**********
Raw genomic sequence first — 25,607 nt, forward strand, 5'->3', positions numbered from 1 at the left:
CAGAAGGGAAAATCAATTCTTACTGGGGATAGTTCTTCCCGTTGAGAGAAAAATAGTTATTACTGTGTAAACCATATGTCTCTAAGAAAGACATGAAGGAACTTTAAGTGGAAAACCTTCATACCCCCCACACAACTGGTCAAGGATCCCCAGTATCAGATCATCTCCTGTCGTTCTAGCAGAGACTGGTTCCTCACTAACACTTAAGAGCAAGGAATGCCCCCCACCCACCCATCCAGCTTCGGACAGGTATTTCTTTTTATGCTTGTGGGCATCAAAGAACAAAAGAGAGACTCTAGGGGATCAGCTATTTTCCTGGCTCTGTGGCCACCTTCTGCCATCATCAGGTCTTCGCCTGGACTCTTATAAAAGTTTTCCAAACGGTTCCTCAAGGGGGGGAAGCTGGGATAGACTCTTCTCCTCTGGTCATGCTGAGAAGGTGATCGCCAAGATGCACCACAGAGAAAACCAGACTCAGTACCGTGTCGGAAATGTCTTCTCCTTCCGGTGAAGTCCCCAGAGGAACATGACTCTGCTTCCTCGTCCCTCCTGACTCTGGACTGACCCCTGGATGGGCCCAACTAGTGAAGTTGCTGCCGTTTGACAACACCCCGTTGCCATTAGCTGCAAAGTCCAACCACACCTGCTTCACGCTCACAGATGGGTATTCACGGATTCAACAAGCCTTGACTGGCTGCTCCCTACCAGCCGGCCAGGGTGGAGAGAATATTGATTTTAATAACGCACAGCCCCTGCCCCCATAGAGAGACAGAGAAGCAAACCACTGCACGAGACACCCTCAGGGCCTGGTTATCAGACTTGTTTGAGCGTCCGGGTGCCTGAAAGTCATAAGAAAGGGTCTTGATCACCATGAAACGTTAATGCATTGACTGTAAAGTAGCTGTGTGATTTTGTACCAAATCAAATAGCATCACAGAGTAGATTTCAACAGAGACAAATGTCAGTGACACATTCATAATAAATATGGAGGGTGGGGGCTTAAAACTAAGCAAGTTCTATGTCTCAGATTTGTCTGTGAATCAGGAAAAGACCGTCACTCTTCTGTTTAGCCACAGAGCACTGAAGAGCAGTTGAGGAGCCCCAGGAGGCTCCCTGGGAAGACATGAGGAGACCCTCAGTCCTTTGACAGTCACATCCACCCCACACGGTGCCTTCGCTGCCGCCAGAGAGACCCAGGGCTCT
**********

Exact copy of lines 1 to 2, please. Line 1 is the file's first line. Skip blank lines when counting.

Raw genomic sequence first — 25,607 nt, forward strand, 5'->3', positions numbered from 1 at the left:
CAGAAGGGAAAATCAATTCTTACTGGGGATAGTTCTTCCCGTTGAGAGAAAAATAGTTATTACTGTGTAAACCATATGTCTCTAAGAAAGACATGAAGGAACTTTAAGTGGAAAACCTTCATACCCCCCACACAACTGGTCAAGGATCCCCAGTATCAGATCATCTCCTGTCGTTCTAGCAGAGACTGGTTCCTCACTAACACTTAAGAGCAAGGAATGCCCCCCACCCACCCATCCAGCTTCGGACAGGTATTTCTTTTTATGCTTGTGGGCATCAAAGAACAAAAGAGAGACTCTAGGGGATCAGCTATTTTCCTGGCTCTGTGGCCACCTTCTGCCATCATCAGGTCTTCGCCTGGACTCTTATAAAAGTTTTCCAAACGGTTCCTCAAGGGGGGGAAGCTGGGATAGACTCTTCTCCTCTGGTCATGCTGAGAAGGTGATCGCCAAGATGCACCACAGAGAAAACCAGACTCAGTACCGTGTCGGAAATGTCTTCTCCTTCCGGTGAAGTCCCCAGAGGAACATGACTCTGCTTCCTCGTCCCTCCTGACTCTGGACTGACCCCTGGATGGGCCCAACTAGTGAAGTTGCTGCCGTTTGACAACACCCCGTTGCCATTAGCTGCAAAGTCCAACCACACCTGCTTCACGCTCACAGATGGGTATTCACGGATTCAACAAGCCTTGACTGGCTGCTCCCTACCAGCCGGCCAGGGTGGAGAGAATATTGATTTTAATAACGCACAGCCCCTGCCCCCATAGAGAGACAGAGAAGCAAACCACTGCACGAGACACCCTCAGGGCCTGGTTATCAGACTTGTTTGAGCGTCCGGGTGCCTGAAAGTCATAAGAAAGGGTCTTGATCACCATGAAACGTTAATGCATTGACTGTAAAGTAGCTGTGTGATTTTGTACCAAATCAAATAGCATCACAGAGTAGATTTCAACAGAGACAAATGTCAGTGACACATTCATAATAAATATGGAGGGTGGGGGCTTAAAACTAAGCAAGTTCTATGTCTCAGATTTGTCTGTGAATCAGGAAAAGACCGTCACTCTTCTGTTTAGCCACAGAGCACTGAAGAGCAGTTGAGGAGCCCCAGGAGGCTCCCTGGGAAGACATGAGGAGACCCTCAGTCCTTTGACAGTCACATCCACCCCACACGGTGCCTTCGCTGCCGCCAGAGAGACCCAGGGCTCT